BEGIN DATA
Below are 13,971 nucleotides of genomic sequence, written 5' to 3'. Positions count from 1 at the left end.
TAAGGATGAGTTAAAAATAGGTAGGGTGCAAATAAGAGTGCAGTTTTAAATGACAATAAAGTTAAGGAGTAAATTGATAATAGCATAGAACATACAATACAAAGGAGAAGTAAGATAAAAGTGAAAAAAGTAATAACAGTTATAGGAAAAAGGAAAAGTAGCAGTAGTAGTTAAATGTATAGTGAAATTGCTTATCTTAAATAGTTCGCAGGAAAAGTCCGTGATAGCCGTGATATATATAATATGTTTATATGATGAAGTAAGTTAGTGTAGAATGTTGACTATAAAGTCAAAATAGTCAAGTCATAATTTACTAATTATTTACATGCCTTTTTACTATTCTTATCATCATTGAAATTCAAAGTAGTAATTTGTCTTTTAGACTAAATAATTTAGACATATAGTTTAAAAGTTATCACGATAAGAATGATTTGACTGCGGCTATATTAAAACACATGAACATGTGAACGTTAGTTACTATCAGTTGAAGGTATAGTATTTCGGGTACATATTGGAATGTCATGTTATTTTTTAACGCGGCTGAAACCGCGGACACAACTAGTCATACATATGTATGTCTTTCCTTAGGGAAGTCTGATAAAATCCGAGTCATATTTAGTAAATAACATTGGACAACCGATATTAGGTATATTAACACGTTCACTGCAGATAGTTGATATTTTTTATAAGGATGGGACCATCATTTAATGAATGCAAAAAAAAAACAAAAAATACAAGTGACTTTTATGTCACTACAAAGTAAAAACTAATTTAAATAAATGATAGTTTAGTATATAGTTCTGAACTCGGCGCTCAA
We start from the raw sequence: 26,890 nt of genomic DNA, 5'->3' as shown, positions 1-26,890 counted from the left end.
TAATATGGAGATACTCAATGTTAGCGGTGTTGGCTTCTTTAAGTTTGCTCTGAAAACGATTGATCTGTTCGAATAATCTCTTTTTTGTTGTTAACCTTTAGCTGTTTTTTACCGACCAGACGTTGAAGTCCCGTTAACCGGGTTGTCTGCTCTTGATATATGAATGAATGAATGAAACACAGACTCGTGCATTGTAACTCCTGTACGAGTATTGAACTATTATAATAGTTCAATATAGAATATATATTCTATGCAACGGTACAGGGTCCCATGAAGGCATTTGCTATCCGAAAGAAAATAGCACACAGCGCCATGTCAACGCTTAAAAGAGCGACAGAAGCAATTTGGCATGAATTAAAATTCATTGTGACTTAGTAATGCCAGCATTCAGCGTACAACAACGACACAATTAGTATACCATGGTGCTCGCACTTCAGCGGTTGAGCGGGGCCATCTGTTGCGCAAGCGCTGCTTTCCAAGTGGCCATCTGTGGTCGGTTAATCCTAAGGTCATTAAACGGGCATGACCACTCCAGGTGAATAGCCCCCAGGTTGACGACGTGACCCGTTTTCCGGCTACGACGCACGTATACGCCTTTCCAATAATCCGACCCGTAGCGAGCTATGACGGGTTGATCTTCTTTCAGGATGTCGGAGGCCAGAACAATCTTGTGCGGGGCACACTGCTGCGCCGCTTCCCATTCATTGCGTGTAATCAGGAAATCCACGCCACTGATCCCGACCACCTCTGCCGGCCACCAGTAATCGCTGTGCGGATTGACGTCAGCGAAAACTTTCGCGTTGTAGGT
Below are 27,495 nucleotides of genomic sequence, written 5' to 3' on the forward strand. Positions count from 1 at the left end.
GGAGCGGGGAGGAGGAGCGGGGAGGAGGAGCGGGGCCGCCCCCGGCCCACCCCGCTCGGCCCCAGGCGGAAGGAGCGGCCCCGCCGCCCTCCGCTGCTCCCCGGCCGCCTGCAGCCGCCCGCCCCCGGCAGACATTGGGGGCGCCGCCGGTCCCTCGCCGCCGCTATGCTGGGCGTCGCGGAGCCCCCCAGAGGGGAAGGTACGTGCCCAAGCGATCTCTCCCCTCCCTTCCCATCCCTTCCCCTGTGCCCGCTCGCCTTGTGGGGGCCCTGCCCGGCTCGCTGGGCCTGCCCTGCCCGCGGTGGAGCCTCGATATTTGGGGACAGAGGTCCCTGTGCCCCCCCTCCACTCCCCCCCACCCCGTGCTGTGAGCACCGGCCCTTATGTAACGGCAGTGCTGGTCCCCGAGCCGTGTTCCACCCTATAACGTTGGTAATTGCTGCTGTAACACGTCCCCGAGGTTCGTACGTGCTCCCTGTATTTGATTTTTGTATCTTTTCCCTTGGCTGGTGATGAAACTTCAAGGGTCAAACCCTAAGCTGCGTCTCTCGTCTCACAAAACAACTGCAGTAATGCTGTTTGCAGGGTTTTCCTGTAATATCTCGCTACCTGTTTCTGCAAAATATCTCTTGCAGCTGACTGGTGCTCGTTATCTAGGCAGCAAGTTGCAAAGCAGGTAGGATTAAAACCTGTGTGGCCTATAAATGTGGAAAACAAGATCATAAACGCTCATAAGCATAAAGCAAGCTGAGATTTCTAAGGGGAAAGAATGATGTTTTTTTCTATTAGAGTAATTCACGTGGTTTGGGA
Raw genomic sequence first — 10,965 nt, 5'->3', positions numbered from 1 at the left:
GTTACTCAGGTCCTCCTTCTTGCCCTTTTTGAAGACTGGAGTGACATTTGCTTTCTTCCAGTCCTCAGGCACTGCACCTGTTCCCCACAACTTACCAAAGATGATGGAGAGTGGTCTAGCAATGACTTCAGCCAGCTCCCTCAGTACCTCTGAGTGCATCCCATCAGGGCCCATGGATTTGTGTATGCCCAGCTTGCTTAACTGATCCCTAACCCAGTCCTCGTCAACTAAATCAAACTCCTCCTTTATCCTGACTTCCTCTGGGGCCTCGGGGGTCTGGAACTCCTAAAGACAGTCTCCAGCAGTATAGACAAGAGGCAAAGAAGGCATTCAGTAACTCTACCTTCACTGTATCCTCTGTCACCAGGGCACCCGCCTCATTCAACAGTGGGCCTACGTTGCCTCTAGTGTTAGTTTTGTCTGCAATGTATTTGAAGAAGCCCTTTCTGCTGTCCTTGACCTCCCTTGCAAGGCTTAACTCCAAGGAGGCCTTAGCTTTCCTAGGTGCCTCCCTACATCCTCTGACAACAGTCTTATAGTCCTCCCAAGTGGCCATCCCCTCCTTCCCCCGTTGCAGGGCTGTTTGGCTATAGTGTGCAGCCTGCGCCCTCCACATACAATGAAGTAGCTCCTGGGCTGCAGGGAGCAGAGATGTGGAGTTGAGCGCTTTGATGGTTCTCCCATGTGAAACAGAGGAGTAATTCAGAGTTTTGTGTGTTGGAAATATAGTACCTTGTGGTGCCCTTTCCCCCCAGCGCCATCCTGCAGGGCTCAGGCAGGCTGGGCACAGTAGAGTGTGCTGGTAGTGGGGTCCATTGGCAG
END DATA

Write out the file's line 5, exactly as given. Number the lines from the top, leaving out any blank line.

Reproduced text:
Below are 27,495 nucleotides of genomic sequence, written 5' to 3' on the forward strand. Positions count from 1 at the left end.